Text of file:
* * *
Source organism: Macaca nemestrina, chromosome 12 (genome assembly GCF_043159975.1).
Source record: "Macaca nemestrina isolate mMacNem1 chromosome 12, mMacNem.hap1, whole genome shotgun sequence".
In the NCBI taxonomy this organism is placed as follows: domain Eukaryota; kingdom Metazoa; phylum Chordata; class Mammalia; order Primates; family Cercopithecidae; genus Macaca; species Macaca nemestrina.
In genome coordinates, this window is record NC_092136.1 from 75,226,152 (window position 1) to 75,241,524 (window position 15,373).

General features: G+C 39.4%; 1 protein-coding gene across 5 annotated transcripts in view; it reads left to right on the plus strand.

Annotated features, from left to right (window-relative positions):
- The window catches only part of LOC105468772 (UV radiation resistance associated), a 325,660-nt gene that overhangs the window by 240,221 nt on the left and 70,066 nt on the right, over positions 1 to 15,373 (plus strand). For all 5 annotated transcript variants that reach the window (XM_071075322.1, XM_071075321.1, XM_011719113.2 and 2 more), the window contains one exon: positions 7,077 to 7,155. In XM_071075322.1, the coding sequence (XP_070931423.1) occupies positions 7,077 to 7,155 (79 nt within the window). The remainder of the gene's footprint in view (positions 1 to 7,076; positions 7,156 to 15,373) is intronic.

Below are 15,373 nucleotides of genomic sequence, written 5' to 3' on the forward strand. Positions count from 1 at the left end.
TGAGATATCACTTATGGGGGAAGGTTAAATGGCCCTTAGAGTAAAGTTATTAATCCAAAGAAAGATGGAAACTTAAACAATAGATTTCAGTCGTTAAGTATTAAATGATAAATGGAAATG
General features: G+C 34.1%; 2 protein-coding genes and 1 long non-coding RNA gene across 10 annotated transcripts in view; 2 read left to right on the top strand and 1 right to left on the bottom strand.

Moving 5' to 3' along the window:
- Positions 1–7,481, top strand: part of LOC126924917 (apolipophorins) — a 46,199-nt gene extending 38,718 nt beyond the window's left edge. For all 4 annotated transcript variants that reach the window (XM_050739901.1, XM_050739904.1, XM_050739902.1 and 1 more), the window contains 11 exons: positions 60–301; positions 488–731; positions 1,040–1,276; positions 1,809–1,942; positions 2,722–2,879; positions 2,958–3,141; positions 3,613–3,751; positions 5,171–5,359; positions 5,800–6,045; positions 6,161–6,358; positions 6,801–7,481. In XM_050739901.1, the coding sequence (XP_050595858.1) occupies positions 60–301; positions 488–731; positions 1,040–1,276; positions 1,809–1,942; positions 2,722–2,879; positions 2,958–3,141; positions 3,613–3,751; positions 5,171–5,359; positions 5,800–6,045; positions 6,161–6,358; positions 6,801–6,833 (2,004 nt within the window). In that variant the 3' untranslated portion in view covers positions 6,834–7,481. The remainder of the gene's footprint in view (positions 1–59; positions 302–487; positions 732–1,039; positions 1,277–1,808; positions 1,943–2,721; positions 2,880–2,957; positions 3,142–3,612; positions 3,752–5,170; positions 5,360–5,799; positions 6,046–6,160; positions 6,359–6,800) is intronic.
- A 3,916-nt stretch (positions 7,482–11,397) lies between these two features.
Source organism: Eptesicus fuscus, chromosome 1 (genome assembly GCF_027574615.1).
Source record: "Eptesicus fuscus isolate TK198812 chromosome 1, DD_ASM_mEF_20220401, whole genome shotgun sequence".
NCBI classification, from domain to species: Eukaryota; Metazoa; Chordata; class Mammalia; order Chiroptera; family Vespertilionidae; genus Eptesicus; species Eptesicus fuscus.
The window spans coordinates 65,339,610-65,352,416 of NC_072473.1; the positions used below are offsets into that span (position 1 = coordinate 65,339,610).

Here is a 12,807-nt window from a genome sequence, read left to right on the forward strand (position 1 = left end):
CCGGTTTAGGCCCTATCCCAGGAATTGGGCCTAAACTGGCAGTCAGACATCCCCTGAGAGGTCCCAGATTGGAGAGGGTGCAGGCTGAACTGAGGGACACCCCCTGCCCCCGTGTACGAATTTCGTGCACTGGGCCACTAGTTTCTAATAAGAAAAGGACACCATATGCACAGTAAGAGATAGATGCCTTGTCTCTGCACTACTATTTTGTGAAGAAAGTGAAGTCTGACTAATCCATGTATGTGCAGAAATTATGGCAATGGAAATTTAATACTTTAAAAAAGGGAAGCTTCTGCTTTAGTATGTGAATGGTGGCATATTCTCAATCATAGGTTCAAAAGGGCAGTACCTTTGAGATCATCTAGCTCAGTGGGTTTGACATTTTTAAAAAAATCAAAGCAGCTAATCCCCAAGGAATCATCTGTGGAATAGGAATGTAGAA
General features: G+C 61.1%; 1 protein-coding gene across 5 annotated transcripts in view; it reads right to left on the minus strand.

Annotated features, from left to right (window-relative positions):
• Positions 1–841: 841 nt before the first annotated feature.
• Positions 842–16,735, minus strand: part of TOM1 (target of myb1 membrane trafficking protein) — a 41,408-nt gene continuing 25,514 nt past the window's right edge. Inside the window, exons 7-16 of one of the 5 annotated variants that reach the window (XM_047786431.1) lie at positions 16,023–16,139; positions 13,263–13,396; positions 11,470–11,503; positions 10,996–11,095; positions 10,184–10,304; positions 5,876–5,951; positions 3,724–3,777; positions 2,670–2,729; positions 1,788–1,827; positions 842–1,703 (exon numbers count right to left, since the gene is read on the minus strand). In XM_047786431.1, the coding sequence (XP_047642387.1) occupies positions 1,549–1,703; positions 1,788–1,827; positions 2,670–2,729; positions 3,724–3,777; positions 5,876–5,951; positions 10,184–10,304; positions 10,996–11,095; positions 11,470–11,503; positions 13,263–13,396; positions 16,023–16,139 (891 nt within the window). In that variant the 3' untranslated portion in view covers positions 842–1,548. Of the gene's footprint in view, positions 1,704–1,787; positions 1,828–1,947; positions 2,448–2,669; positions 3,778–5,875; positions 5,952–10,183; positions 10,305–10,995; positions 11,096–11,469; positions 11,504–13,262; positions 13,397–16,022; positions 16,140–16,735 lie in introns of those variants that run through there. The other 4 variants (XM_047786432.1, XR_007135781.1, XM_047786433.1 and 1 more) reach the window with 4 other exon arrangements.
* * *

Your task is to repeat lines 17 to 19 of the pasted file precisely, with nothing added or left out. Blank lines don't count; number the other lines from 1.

The window spans coordinates 65,339,610-65,352,416 of NC_072473.1; the positions used below are offsets into that span (position 1 = coordinate 65,339,610).

Here is a 12,807-nt window from a genome sequence, read left to right on the forward strand (position 1 = left end):
CCGGTTTAGGCCCTATCCCAGGAATTGGGCCTAAACTGGCAGTCAGACATCCCCTGAGAGGTCCCAGATTGGAGAGGGTGCAGGCTGAACTGAGGGACACCCCCTGCCCCCGTGTACGAATTTCGTGCACTGGGCCACTAGTTTCTAATAAGAAAAGGACACCATATGCACAGTAAGAGATAGATGCCTTGTCTCTGCACTACTATTTTGTGAAGAAAGTGAAGTCTGACTAATCCATGTATGTGCAGAAATTATGGCAATGGAAATTTAATACTTTAAAAAAGGGAAGCTTCTGCTTTAGTATGTGAATGGTGGCATATTCTCAATCATAGGTTCAAAAGGGCAGTACCTTTGAGATCATCTAGCTCAGTGGGTTTGACATTTTTAAAAAAATCAAAGCAGCTAATCCCCAAGGAATCATCTGTGGAATAGGAATGTAGAA